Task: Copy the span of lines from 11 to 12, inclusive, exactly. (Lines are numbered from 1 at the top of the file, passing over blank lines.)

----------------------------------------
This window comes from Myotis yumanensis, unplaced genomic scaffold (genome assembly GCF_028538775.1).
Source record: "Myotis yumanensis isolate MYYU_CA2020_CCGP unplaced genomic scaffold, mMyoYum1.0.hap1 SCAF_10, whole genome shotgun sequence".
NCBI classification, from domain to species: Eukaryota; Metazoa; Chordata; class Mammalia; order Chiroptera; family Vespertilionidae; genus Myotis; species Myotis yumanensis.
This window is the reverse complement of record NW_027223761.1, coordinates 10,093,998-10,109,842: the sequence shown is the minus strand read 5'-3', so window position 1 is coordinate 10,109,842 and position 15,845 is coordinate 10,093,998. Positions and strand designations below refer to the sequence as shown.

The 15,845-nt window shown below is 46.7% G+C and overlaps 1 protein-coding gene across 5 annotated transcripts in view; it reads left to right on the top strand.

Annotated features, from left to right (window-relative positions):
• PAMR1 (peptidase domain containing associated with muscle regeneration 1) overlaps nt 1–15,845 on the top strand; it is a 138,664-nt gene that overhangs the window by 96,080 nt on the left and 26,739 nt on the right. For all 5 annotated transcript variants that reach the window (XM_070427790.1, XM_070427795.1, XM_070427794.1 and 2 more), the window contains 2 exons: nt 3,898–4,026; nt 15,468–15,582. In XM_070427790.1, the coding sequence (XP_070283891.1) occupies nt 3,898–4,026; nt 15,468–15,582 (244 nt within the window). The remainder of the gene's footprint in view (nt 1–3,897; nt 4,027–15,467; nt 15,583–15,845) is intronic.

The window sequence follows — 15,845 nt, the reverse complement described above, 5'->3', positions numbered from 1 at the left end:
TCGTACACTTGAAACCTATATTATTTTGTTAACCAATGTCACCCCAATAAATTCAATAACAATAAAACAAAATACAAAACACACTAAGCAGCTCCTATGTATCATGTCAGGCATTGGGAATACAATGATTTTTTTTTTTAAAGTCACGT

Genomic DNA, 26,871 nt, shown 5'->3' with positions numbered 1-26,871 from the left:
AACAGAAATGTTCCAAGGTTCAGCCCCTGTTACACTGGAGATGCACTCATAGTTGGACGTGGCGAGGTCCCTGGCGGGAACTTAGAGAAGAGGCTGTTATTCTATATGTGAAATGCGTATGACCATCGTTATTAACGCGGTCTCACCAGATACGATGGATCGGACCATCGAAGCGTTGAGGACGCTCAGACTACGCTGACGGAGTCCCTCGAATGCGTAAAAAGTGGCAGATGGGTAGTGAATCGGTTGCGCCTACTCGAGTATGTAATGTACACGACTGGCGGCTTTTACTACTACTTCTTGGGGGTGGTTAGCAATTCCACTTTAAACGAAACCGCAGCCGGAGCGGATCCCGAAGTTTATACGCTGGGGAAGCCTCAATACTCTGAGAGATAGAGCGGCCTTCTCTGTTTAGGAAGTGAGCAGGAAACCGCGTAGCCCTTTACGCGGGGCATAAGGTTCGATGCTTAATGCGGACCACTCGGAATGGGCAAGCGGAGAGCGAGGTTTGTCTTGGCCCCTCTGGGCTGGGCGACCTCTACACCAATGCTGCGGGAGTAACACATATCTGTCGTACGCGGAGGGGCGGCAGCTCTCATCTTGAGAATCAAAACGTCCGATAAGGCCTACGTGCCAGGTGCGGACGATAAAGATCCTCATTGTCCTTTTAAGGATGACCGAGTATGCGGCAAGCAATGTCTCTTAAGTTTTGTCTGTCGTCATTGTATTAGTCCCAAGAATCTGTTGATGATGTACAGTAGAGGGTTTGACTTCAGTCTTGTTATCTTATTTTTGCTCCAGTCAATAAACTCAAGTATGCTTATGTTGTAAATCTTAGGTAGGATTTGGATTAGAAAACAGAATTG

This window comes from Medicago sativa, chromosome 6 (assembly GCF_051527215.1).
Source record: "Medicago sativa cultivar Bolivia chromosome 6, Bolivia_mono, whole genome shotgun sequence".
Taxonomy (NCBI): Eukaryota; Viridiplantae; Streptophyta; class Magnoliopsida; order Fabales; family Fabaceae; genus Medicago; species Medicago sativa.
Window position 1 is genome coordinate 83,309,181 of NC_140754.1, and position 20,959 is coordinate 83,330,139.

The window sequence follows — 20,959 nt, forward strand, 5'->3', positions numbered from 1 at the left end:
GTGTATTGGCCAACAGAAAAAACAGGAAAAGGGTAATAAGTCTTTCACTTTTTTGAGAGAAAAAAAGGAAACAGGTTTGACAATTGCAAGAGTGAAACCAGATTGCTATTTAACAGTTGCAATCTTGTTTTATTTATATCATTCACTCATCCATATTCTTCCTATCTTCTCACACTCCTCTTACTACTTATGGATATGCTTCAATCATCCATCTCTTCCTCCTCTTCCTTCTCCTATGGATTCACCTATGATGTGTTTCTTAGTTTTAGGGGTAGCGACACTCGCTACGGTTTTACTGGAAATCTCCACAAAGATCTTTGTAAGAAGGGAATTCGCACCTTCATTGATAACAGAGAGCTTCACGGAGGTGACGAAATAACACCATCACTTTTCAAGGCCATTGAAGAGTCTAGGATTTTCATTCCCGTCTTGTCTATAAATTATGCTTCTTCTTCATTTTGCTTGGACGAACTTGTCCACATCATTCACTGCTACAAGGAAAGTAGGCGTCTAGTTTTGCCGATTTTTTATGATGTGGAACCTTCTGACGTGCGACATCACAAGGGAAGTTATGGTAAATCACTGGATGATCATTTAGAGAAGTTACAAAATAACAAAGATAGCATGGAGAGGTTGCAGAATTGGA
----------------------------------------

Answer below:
AACAGAAATGTTCCAAGGTTCAGCCCCTGTTACACTGGAGATGCACTCATAGTTGGACGTGGCGAGGTCCCTGGCGGGAACTTAGAGAAGAGGCTGTTATTCTATATGTGAAATGCGTATGACCATCGTTATTAACGCGGTCTCACCAGATACGATGGATCGGACCATCGAAGCGTTGAGGACGCTCAGACTACGCTGACGGAGTCCCTCGAATGCGTAAAAAGTGGCAGATGGGTAGTGAATCGGTTGCGCCTACTCGAGTATGTAATGTACACGACTGGCGGCTTTTACTACTACTTCTTGGGGGTGGTTAGCAATTCCACTTTAAACGAAACCGCAGCCGGAGCGGATCCCGAAGTTTATACGCTGGGGAAGCCTCAATACTCTGAGAGATAGAGCGGCCTTCTCTGTTTAGGAAGTGAGCAGGAAACCGCGTAGCCCTTTACGCGGGGCATAAGGTTCGATGCTTAATGCGGACCACTCGGAATGGGCAAGCGGAGAGCGAGGTTTGTCTTGGCCCCTCTGGGCTGGGCGACCTCTACACCAATGCTGCGGGAGTAACACATATCTGTCGTACGCGGAGGGGCGGCAGCTCTCATCTTGAGAATCAAAACGTCCGATAAGGCCTACGTGCCAGGTGCGGACGATAAAGATCCTCATTGTCCTTTTAAGGATGACCGAGTATGCGGCAAGCAATGTCTCTTAAGTTTTGTCTGTCGTCATTGTATTAGTCCCAAGAATCTGTTGATGATGTACAGTAGAGGGTTTGACTTCAGTCTTGTTATCTTATTTTTGCTCCAGTCAATAAACTCAAGTATGCTTATGTTGTAAATCTTAGGTAGGATTTGGATTAGAAAACAGAATTG

This window comes from Medicago sativa, chromosome 6 (assembly GCF_051527215.1).